SONAR OTMS.ONT says: 3.98% of all U.S. accepted loads that day. That puts them second only to Atlanta in freight movement.
L.A. is great for plenty of reasons, not the least of which are the sheer number of locations (nine submitted locations), a major airport, and (a-hem) the largest port in North America. Nevertheless, no matter how you slice it, that still has Amazon on Pacific Time to anywhere. Historic fires can’t be helping, either.
SONAR OTMS.AUS says: 0.16% of all U.S. accepted loads that day. Yikes.
No state has a better infrastructure, and the state’s business climate is the picture of stability, thanks to the nation’s best all-around state economy, according to CNBC’s assessment. Austin offers not only those attributes but also a legendary tech scene fed by the state’s major university, and a diverse, hip vibe that tech talent can love. For these reasons, and getting a little more central in overall location, we ranked them higher than L.A. But other than being a cool place to live, from a freight perspective, we’re calling it here: Austin ain’t happenin’.
SONAR OTMS.JOT says: 3.35% of all U.S. accepted loads that day.
Will the Windy City reclaim a part of its heritage by winning Amazon’s HQ2? After all, Sears and Montgomery Ward were the Amazons of their day. Chicago does have some of the world’s most prestigious universities, such as Northwestern and the University of Chicago. It is the transportation hub, which includes O’Hare International Airport, which is set to undergo an $8.5 billion expansion. But Illinois is also the antithesis of stability and business-friendliness.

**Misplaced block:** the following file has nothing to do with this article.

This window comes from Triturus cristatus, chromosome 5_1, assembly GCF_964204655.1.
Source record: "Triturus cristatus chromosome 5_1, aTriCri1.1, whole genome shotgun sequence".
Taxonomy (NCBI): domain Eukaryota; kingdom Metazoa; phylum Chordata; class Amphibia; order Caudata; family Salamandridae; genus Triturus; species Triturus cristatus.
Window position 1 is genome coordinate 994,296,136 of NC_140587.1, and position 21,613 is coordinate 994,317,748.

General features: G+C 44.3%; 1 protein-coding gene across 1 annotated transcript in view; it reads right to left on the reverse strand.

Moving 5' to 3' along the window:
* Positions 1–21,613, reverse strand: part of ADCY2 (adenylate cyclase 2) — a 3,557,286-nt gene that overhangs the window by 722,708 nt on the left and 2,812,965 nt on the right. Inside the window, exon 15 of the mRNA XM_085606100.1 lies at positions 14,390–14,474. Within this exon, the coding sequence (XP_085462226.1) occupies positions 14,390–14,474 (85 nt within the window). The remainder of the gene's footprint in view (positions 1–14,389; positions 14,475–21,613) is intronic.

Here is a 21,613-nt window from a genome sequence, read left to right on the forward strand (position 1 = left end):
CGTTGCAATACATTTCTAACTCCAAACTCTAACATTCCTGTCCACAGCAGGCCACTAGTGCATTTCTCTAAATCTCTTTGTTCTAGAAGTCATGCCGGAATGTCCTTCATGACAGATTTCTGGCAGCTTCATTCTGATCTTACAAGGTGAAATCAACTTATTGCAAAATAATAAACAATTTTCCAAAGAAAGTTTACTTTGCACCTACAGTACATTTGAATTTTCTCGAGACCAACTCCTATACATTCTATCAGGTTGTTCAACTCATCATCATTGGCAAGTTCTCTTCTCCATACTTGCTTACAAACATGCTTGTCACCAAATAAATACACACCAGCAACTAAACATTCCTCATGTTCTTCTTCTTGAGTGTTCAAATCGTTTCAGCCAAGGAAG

SONAR OTMS.ATL says: 4.51% of all U.S. accepted loads that day.
Atlanta wins from a purely freight perspective. And, don’t forget the Mason Mega Rail Project! The Georgia Rail System is impressive as it is consisting of over 5,000 route miles that run through most of the state’s 159 counties, and it’s about to get a lot bigger. Georgia Ports Authority and other officials last week broke ground on the $127 million Mason Mega Rail Terminal. The project will increase the Port of Savannah’s rail lift capacity to 1 million containers per year, and open new markets that will span an arc of cities from Memphis to St. Louis, and from Chicago to Cincinnati. It doesn’t hurt that the Georgia Ports will soon support 439,000 jobs, according to a UGA study.